Can I admit something? I go to the gym almost every single day. I squat and deadlift and lunge until I’m so sore, I cry using the bathroom the next day. I curl and burpee and rep and sweat, and I keep going back for more. I’m a mom who works out.
But I don’t always do it for the right reasons.
Although I have always exercised and worked out, my motivation behind it has pretty much been the same: to try to escape my body. When I was training for a half-marathon, I would put on my music and just run, willing the postpartum rolls I was sporting to disappear by the time I got back. When I am squatting, I can forget just for an hour, how for the rest of the day, I’ll avoid looking in the mirror at all costs.
The truth is, I hate my body and have used exercise as a way to escape it.
I know as moms, we’re supposed to love and appreciate the bodies that gave life and nourished little people, blah, blah, blah. But can we be real? That’s not always easy. So much of motherhood is sacrificing at the most basic level; that doesn’t always leave time for appreciating the scraps, scars, and stretch marks that are left after all that giving.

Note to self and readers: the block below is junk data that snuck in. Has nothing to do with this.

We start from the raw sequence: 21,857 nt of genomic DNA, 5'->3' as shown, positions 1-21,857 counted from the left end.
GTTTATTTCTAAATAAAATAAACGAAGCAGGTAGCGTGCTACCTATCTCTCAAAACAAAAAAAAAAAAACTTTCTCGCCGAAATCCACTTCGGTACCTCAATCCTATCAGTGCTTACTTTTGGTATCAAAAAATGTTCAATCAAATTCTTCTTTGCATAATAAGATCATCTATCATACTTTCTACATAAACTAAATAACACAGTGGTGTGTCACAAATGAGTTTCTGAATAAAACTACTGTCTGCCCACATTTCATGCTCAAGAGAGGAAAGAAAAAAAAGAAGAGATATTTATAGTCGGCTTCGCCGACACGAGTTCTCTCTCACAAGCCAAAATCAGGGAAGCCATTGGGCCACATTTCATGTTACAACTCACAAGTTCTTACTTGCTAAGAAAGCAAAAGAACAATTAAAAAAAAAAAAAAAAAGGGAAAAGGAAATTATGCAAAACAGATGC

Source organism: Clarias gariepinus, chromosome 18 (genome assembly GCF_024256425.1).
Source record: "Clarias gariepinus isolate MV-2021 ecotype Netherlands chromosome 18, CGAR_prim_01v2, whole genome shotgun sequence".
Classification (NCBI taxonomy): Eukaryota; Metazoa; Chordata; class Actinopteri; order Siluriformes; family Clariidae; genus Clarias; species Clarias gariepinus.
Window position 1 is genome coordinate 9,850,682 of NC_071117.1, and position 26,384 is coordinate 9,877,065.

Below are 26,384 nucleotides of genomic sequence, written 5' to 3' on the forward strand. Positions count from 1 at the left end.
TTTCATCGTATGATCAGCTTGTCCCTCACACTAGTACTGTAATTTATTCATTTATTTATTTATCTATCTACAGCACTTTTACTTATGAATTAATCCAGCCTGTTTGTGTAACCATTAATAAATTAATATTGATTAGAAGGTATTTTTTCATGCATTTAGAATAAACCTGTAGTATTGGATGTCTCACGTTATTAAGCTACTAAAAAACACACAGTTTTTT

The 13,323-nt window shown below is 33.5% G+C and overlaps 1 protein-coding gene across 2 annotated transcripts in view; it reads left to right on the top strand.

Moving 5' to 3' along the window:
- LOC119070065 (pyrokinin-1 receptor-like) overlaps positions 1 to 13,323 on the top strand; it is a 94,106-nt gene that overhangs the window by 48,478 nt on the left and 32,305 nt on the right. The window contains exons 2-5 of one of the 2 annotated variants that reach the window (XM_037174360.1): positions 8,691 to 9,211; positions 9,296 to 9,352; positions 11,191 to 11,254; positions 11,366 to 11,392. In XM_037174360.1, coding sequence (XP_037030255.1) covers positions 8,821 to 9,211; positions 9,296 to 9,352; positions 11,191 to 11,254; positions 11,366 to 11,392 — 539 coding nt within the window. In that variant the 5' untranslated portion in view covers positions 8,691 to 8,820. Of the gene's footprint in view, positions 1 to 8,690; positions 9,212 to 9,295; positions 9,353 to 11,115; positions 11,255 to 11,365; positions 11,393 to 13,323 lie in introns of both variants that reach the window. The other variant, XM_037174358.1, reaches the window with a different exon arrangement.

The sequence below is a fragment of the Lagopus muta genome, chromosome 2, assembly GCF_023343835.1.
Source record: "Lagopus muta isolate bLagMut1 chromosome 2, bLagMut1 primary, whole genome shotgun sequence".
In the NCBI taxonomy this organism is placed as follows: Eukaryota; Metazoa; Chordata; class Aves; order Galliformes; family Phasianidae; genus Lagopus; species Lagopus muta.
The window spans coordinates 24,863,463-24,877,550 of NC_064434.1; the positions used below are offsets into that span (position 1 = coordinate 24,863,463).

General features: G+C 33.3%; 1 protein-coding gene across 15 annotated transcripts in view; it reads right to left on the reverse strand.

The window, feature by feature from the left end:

And my efforts to love my body by taking care of it have been a bit misguided. Instead of facing what I have, I turned to heavy exercise in the hope that it would take my body out of the equation completely. Every time I squatted, lifted a dumbbell, or did a burpee, I was escaping what I saw as a flawed body. So exercise, for me, has become a way of mentally and physically “checking out” out.
But after two miscarriages, I am changing my approach to fitness. I am finally learning to face my body through yoga.